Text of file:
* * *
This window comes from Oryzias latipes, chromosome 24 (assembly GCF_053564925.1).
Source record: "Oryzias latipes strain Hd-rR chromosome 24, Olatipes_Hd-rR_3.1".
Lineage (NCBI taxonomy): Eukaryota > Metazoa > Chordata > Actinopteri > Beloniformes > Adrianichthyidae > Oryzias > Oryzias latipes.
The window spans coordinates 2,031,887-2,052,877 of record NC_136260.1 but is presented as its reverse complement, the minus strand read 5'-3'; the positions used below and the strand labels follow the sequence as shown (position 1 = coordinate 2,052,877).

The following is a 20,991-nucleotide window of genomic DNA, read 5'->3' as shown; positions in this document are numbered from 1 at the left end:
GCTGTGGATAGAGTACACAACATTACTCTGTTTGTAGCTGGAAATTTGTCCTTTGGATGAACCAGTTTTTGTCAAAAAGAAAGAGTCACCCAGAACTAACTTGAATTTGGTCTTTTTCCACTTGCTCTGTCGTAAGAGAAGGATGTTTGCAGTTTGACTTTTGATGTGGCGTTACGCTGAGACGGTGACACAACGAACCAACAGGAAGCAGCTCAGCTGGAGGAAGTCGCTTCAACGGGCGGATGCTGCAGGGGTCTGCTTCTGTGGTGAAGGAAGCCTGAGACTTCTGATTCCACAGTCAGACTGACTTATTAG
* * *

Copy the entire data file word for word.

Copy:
This window comes from Oryzias latipes, chromosome 24 (assembly GCF_053564925.1).
Source record: "Oryzias latipes strain Hd-rR chromosome 24, Olatipes_Hd-rR_3.1".
Lineage (NCBI taxonomy): Eukaryota > Metazoa > Chordata > Actinopteri > Beloniformes > Adrianichthyidae > Oryzias > Oryzias latipes.
The window spans coordinates 2,031,887-2,052,877 of record NC_136260.1 but is presented as its reverse complement, the minus strand read 5'-3'; the positions used below and the strand labels follow the sequence as shown (position 1 = coordinate 2,052,877).

The following is a 20,991-nucleotide window of genomic DNA, read 5'->3' as shown; positions in this document are numbered from 1 at the left end:
GCTGTGGATAGAGTACACAACATTACTCTGTTTGTAGCTGGAAATTTGTCCTTTGGATGAACCAGTTTTTGTCAAAAAGAAAGAGTCACCCAGAACTAACTTGAATTTGGTCTTTTTCCACTTGCTCTGTCGTAAGAGAAGGATGTTTGCAGTTTGACTTTTGATGTGGCGTTACGCTGAGACGGTGACACAACGAACCAACAGGAAGCAGCTCAGCTGGAGGAAGTCGCTTCAACGGGCGGATGCTGCAGGGGTCTGCTTCTGTGGTGAAGGAAGCCTGAGACTTCTGATTCCACAGTCAGACTGACTTATTAG